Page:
Neurocutaneous syndromes – including Neurofibromatosis 1 (NF1) and Tuberous Sclerosis Complex (TSC) – are developmental disorders that arise from single gene mutations. Clinically these conditions are associated with tissue overgrowth in multiple organ systems as well as cognitive and behavioral abnormalities. The protein products of the genes mutated in both NF1 and TSC normally function as inhibitors of the AKT/P13K/mTOR signaling pathway, a critical growth pathway whose dysregulation has been implicated in autism as well as several neurodegenerative diseases. The cause of neurocognitive dysfunction in NF1 and TSC is not known, however, the relatively simple genetics of these disorders presents an opportunity to explore gene-behavior relationships in a simplified context that may have relevance for the pathobiology of conditions with more complex genetic associations.
In normal subjects we find that expression of TSC1 and TSC2 (the two genes responsible for TSC) is highest within the human neo-cerebellum and that other related mTOR pathway genes are also selectively over expressed within the cerebellum. Compared to age-matched controls, and accounting for treatment with antiepileptic drugs, we find that children with TSC have increased cerebellar volumes. Interestingly, approximately 50% of children with TSC exhibit behaviors characteristic of autism spectrum disorder (ASD), making tuberous sclerosis one of the most common monogenetic causes of ASD. Considered in this light, our results suggest that the cerebellum may play a central role in TSC pathogenesis and may contribute to the cognitive impairment, including the high incidence of autism spectrum disorder, observed in the TSC population.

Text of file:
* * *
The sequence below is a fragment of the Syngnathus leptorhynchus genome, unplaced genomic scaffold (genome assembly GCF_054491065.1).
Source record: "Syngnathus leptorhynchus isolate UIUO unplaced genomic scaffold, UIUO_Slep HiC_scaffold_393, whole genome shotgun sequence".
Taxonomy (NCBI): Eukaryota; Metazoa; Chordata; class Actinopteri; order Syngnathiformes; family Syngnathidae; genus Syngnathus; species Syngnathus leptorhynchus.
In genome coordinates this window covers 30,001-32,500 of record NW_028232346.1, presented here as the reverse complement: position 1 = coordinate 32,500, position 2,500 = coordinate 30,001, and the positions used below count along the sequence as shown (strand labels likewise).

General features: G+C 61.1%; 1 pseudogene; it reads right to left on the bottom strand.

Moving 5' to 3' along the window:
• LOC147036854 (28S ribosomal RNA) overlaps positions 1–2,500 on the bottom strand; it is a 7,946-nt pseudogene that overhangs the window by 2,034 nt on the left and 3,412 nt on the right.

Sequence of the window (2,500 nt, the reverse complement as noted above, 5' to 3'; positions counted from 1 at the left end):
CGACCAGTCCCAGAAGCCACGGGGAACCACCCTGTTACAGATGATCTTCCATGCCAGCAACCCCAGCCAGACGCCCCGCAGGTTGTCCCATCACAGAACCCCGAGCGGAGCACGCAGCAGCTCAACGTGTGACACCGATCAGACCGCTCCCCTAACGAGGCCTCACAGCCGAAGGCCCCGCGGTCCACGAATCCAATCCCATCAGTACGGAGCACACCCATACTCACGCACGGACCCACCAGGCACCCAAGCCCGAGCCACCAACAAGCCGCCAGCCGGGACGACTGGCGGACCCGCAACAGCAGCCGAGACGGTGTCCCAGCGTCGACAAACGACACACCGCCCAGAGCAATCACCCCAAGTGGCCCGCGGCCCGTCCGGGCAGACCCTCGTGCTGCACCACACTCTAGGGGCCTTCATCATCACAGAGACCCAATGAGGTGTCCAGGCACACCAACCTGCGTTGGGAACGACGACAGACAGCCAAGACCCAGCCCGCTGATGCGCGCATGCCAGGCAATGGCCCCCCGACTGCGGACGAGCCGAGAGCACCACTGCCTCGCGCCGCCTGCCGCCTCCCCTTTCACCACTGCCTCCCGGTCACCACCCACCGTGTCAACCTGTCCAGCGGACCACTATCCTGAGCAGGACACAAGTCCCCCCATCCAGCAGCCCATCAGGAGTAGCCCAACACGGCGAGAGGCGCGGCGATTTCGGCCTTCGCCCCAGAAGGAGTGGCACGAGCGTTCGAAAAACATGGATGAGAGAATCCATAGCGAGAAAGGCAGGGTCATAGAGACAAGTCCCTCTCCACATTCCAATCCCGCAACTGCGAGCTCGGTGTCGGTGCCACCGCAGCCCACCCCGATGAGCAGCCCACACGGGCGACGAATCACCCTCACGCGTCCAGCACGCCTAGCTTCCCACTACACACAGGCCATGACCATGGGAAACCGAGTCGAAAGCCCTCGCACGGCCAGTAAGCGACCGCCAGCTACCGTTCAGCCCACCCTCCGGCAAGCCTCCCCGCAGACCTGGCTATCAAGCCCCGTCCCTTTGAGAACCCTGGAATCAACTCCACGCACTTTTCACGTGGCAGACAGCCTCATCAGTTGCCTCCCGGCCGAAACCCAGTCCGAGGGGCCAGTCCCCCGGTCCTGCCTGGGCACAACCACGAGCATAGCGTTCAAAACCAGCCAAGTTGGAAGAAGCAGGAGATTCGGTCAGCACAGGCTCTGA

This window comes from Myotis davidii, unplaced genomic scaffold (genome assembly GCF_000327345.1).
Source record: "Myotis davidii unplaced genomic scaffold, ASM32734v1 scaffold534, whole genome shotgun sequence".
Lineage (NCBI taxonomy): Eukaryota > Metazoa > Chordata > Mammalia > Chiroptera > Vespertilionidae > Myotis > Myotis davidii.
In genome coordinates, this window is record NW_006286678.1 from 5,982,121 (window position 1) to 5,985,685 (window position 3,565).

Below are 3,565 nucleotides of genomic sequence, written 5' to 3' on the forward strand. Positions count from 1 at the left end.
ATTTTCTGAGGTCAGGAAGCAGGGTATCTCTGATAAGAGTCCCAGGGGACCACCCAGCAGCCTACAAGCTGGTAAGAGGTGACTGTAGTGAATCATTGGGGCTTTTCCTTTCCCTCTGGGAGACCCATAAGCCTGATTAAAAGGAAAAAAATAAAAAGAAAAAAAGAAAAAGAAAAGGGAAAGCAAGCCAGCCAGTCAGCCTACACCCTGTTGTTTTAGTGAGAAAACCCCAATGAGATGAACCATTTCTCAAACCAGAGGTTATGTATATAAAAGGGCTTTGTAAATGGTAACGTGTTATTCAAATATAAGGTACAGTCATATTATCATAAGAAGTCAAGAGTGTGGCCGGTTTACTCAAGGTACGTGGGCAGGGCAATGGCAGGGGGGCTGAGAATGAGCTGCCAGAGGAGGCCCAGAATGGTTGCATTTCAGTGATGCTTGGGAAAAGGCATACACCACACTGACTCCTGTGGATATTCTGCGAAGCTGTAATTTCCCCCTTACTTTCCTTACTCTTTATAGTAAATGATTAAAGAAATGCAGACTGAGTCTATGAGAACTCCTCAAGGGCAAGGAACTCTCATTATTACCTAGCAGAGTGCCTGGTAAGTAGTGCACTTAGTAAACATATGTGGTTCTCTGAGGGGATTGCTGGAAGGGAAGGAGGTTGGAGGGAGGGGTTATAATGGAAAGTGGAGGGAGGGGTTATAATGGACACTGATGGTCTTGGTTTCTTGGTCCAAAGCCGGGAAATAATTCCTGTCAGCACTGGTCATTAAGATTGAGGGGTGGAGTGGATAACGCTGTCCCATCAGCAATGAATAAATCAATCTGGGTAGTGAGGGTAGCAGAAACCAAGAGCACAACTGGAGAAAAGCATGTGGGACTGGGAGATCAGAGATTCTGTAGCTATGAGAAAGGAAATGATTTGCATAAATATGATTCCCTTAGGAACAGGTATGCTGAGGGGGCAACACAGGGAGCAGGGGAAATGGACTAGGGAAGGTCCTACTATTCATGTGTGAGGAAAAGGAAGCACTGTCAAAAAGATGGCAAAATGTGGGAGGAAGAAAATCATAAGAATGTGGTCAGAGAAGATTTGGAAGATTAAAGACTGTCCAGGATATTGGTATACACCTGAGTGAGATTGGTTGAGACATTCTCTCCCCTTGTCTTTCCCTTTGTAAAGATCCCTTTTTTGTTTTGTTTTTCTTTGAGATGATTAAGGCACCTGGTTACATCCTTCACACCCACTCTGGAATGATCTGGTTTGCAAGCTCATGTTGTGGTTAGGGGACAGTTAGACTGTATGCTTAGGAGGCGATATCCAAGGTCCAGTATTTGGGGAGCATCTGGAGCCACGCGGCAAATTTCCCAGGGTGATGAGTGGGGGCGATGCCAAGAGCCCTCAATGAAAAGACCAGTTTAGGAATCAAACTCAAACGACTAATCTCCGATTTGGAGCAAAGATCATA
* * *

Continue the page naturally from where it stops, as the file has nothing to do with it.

In NF1 we find that the volume of specific subcortical regions is much larger in children with NF1 compared to controls. The affected regions are the same as those that commonly exhibit T2 hyperintense signal abnormalities in children with NF1, a qualitative clinical finding characteristic of this disorder. Moreover, these volume differences (like the signal abnormalities) appear to be age dependent in many regions. We also find that NF1 children display significant regional differences in cortical thickness compared to controls, with thinner frontal cortices and thicker occipital cortices, differences that also appear to be age dependent. Finally, through hierarchical cluster analysis, we find that cortical thickness and subcortical volume show distinct patterns of spatial correlation across regions in children with NF1 relative to controls. These systematic morphologic differences may provide a potential biomarker for studying NF1 disease pathophysiology and progression, but will require further characterization through dedicated longitudinal studies.
Overall our TSC and NF1 results suggest a key role for the AKT/P13K/mTOR signaling pathway in the normal development of specific cortical and subcortical structures, and point to the potential importance of circuits connecting subcortical structures with cortical areas –such as the cerebellum and basal ganglia with prefrontal cortex– in the pathophysiology of cognitive dysfunction in these conditions.
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